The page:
The study makes for a blood-boiling read. For instance, we track the specific promisesmade by U.S. corporations like GE, Chrysler and Caterpillar to create specific numbers of American jobs if NAFTA was approved, and reveal government datashowing that instead, they fired U.S. workers and moved operations to Mexico.
The Center for Economic Policy Research (CEPR) concluded in "Did NAFTA Help Mexico? An Assessment After 20 Years":
... Mexico ranks 18th out of 20 Latin American countries in growth of real GDP per person, the most basic economic measure of living standards; Mexico’s poverty rate of 52.3 percent in 2012 was almost identical to the poverty rate of 1994; real (inflation-adjusted) wages for Mexico were almost the same in 2012 as in 1994; and unemployment has increased significantly.
Robert Scott at the Economic Policy Institute (EPI), in "NAFTA’s Legacy: Growing U.S. Trade Deficits Cost 682,900 Jobs" wrote that "it’s clear that things didn’t work out as Clinton promised":
NAFTA led to a flood of outsourcing and foreign direct investment in Mexico. U.S. imports from Mexico grew much more rapidly than exports, leading to growing trade deficits... Jobs making cars, electronics, and apparel and other goods moved to Mexico, and job losses piled up in the United States, especially in the Midwest where those products used to be made. By 2010, trade deficits with Mexico had eliminated 682,900 good U.S. jobs, most (60.8 percent) in manufacturing.
Claims by the U.S. Chamber of Commerce that NAFTA “trade” has created millions of jobs are based on disingenuous accounting, which counts only jobs gained by exports but ignores jobs lost due to growing imports. The U.S. economy has grown in the past 20 years despite NAFTA, not because of it. Worse yet, production workers’ wages have suffered in the United States. Likewise, workers in Mexico have not seen wage growth. Job losses and wage stagnation are NAFTA’s real legacy.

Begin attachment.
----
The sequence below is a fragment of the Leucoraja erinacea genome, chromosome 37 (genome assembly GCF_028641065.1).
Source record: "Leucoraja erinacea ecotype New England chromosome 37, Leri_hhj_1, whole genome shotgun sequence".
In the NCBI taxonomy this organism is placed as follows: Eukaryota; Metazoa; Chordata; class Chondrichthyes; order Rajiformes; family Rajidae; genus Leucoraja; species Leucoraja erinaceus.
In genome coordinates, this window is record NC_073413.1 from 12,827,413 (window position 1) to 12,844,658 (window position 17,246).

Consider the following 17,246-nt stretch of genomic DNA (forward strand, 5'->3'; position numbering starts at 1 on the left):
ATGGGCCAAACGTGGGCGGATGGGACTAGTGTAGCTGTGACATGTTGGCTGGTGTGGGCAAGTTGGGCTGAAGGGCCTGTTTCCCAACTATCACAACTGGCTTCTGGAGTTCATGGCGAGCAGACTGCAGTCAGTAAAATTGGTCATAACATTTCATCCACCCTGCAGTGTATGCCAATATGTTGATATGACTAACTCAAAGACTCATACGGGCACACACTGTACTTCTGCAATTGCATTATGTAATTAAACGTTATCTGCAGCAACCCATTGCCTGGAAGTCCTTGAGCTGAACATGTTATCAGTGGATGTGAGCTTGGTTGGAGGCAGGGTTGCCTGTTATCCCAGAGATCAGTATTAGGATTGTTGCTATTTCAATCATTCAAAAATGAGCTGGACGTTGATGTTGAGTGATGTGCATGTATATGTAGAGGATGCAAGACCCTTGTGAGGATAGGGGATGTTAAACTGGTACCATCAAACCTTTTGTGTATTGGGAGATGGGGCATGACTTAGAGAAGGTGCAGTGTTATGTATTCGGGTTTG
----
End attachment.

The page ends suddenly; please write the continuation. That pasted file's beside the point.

Today, The Same Promises
Today corporate lobbying groups and President Obama make the same promises about the Trans-Pacific Partnership. They say that it will increase the number of jobs in the U.S. by increasing exports. But they never mention that imports exceed exports, resulting in an enormous, humongous trade deficit.
The U.S. Chamber of Commerce promotes trade deals by ignoring that our imports exceed exports, which creates a trade deficit that costs jobs, by saying, "Exports have been one of the rare bright spots in the American economy. They have risen by more than 50% over the past five years. More than 38 million American jobs depend on trade."
U.S. Chamber of Commerce President and CEO Thomas Donohue, speaking to the Economic Club of Grand Rapids on Monday, said, "When it comes to the benefits of trade, American workers are among the biggest winners. Commerce with our trade agreement partners supports more than 17 million American jobs."